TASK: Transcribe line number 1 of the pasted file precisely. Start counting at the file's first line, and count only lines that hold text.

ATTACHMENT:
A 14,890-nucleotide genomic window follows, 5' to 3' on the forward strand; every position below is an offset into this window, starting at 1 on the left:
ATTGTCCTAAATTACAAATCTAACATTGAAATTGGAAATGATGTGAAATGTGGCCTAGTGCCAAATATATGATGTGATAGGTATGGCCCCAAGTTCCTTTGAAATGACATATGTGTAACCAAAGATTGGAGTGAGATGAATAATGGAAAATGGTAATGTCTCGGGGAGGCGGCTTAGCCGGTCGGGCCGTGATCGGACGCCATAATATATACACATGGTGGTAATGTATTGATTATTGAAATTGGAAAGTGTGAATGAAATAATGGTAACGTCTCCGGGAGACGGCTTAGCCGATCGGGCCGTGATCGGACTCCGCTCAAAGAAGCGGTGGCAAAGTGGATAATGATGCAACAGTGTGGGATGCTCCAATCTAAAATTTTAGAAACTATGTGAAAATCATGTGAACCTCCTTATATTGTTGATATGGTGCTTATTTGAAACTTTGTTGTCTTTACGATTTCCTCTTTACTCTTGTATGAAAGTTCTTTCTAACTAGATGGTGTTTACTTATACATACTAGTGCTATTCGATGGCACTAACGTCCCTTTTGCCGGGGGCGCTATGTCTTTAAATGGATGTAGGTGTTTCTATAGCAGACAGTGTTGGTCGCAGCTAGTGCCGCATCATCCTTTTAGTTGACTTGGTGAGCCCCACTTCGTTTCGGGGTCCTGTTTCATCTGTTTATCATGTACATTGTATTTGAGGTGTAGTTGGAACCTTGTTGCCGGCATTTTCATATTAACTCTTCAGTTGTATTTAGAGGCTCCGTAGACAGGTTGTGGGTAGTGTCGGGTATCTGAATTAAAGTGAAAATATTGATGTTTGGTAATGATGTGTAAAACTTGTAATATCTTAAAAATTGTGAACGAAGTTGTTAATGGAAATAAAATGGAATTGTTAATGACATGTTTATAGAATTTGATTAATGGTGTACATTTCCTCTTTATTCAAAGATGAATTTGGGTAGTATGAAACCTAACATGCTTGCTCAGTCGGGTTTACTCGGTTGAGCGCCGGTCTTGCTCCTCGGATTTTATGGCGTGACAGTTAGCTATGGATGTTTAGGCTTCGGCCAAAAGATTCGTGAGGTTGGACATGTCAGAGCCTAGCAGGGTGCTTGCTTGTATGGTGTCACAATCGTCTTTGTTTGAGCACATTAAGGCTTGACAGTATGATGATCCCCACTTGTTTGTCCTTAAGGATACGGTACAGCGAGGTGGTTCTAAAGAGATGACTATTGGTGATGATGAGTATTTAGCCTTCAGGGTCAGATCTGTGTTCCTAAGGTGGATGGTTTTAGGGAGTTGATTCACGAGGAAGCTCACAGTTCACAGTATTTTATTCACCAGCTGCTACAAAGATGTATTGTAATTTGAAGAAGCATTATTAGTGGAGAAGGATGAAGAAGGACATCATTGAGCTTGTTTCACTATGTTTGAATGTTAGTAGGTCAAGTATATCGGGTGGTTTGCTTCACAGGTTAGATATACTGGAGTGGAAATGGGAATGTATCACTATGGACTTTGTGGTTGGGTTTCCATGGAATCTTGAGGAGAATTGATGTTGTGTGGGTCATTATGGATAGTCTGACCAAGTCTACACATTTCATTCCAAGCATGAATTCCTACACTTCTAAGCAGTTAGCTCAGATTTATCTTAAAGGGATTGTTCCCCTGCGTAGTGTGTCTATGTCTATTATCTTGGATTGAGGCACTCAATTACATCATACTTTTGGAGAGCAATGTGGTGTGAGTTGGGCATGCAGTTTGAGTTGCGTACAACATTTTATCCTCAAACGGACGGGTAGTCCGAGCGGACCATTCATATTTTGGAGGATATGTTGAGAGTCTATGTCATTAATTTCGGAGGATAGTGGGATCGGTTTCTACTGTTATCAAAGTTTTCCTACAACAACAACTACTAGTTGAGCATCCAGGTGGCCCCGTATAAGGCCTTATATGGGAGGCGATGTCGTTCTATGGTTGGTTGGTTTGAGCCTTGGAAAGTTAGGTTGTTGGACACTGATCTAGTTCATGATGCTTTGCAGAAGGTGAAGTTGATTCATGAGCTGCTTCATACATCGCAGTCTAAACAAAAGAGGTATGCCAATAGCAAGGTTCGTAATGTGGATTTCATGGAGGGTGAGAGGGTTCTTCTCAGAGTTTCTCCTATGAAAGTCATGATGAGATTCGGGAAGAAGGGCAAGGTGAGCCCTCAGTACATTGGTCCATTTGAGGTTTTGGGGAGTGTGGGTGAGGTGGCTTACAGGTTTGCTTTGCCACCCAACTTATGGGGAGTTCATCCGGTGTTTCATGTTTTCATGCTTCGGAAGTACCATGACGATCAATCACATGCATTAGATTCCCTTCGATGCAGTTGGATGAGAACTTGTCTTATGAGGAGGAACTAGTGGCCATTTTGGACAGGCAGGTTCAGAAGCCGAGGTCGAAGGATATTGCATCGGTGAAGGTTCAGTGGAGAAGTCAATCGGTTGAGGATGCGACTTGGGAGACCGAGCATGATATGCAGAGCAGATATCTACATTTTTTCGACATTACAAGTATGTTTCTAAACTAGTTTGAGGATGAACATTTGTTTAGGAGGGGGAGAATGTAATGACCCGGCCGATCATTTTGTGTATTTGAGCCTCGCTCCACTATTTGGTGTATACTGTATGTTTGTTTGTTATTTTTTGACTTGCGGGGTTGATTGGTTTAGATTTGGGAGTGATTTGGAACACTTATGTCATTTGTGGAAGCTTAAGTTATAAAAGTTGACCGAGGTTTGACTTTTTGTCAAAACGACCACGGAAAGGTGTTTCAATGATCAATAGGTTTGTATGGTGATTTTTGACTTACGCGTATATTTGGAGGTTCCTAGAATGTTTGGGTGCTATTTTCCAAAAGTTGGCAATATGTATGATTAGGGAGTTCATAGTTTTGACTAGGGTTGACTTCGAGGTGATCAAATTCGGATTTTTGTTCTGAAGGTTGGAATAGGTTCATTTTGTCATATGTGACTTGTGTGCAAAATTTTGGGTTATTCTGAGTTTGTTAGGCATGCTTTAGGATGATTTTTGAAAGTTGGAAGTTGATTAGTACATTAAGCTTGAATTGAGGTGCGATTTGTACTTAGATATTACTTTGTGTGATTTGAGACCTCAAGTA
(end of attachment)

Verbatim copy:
A 14,890-nucleotide genomic window follows, 5' to 3' on the forward strand; every position below is an offset into this window, starting at 1 on the left: